Steele is way out of step with the ideology of Maryland. Anyone who would vote for him just because he is African American better think again. Michael Steele fully supports massive social security cuts, a tax increase on the middle class to pay for the abolition of the capital gains and estate taxes, is against stem cell research and the death penalty for some strange reason. Electing Mike Steele to the Senate would be the biggest mistake that the state of Maryland could ever make.

Posted by: Sam | September 18, 2006 12:25 PM | Report abuse

I once hoped that Powell would run for President as a Republican. Then I dated a friend of the Powell family for short time and she swore that Colin's wife would never let him run. She was convinced that he would be assasinated if he ran. Sad, but who could blame her for thinking that. This was over 10 years ago, so maybe she has changed her thoughts, but I doubt Powell will ever run for president.

Posted by: Mikepcfl | September 18, 2006 12:15 PM | Report abuse

Drindl;

My memory is twitching, but Google can't fix it for some reason, I can't find a reference to the "oreo" event, but I think I recall something about it. There actually was an event where some of the people in the crowd tossed Oreos at Steele.

But it was not a crowd of partisan Democrats trying to create a political scandal, I think it was a crowd of black people who did it, not whites.

For Republicans to play the race card is pure hypocrisy. I dare say, most black Republicans originally joined that party because they are fiscal conservatives, and were fed up with legendary "tax-and-spend" Democratic Party habits.

But now that the Republican party's fiscal conservatives have been beaten up by the no-bidders, they don't have many good arguments left to inspire black professionals and businesspeople to join the party, for any reason.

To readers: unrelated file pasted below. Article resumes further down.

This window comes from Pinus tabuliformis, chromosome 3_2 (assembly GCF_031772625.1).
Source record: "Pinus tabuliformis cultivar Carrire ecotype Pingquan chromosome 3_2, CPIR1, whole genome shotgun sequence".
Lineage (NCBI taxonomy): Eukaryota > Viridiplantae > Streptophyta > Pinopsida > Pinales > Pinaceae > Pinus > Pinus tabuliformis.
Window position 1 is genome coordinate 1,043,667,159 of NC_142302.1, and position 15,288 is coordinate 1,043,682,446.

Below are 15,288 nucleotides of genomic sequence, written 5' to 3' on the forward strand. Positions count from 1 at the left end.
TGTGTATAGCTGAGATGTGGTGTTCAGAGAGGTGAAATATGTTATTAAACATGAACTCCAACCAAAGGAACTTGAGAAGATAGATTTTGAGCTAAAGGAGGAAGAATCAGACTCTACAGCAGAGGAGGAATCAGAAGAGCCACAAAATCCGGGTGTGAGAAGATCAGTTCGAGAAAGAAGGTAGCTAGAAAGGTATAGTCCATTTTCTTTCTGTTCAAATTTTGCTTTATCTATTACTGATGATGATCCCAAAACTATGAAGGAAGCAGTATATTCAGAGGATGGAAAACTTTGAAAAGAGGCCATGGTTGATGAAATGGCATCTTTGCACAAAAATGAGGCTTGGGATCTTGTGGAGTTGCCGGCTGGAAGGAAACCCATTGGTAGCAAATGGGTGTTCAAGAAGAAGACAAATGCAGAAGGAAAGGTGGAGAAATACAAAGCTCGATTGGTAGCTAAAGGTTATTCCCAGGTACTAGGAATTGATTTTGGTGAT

Those few that remained to become neocon posterblacks could quite easily be labeled "tokens," especially by those of their own race.

And I would guess that is what the black audience intended when they threw those oreos.

Posted by: JEP | September 18, 2006 12:15 PM | Report abuse

By the way, you are a real gentleman, JEP...

Posted by: drindl | September 18, 2006 12:13 PM | Report abuse

Bhoomes - You'd better hope not. The recent dozens of people coming foreward with proof that the Bush Administration has been hiring *all* discretionary federal employees with the sole criteria that they are blind Bush loyalists is bad enough, but the exposure that Bush Whitehouse insiders have been takintg BRIBES from China and India to promote "free trade", outsourcing jobs, guest workers, and technology transfers sort crosses the line of treason...hum? Or, don't you Repug's now think that selling American military secrets, taking bribes, and the like amount to treason any longer? Just a part of Bush's plans for "globalization"... Geporge Bush and his cronies are a greater danger to the United States than Osama Bin Laudin or any group of ragtag psychotic terrorists.

Posted by: MikeB | September 18, 2006 12:04 PM | Report abuse

Certainly our President has shown us he is no Eisenhower.

What worries me is that, there was some discussion on this blog a few days ago about this, that Colin Powell might be wooed by middle of the road democrats because he is more concerned with the state of our country's moral standing than lock step loyalty to a particular administration.